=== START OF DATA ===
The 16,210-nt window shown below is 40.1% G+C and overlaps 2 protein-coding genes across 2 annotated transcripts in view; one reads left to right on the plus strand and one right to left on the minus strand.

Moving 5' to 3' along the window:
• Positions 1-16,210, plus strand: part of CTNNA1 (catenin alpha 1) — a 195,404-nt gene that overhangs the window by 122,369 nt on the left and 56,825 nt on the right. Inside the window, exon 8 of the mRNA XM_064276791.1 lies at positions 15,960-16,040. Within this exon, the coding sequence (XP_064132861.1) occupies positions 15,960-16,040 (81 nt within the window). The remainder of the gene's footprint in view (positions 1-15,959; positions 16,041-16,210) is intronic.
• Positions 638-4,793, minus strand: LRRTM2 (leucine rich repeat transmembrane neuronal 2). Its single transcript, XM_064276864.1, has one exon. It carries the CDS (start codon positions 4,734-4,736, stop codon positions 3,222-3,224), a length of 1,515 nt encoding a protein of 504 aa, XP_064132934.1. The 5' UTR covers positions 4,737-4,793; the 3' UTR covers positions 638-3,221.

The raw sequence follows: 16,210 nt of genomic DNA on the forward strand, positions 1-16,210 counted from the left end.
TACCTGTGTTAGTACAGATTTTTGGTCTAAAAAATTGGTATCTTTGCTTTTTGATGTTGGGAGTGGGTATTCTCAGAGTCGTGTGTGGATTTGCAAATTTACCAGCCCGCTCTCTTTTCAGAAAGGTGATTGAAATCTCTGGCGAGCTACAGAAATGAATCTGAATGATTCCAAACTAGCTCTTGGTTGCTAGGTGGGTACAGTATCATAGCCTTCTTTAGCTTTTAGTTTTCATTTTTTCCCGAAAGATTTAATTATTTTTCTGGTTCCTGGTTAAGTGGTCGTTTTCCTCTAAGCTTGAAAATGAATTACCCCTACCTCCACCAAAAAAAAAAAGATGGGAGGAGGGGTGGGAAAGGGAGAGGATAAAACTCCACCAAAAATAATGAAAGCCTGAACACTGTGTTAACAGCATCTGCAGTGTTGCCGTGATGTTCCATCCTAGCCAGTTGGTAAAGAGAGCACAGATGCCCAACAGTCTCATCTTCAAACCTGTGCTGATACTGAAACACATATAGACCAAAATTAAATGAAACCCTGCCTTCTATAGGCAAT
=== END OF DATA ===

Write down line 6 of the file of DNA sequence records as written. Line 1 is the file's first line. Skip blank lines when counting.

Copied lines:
TACCTGTGTTAGTACAGATTTTTGGTCTAAAAAATTGGTATCTTTGCTTTTTGATGTTGGGAGTGGGTATTCTCAGAGTCGTGTGTGGATTTGCAAATTTACCAGCCCGCTCTCTTTTCAGAAAGGTGATTGAAATCTCTGGCGAGCTACAGAAATGAATCTGAATGATTCCAAACTAGCTCTTGGTTGCTAGGTGGGTACAGTATCATAGCCTTCTTTAGCTTTTAGTTTTCATTTTTTCCCGAAAGATTTAATTATTTTTCTGGTTCCTGGTTAAGTGGTCGTTTTCCTCTAAGCTTGAAAATGAATTACCCCTACCTCCACCAAAAAAAAAAAGATGGGAGGAGGGGTGGGAAAGGGAGAGGATAAAACTCCACCAAAAATAATGAAAGCCTGAACACTGTGTTAACAGCATCTGCAGTGTTGCCGTGATGTTCCATCCTAGCCAGTTGGTAAAGAGAGCACAGATGCCCAACAGTCTCATCTTCAAACCTGTGCTGATACTGAAACACATATAGACCAAAATTAAATGAAACCCTGCCTTCTATAGGCAAT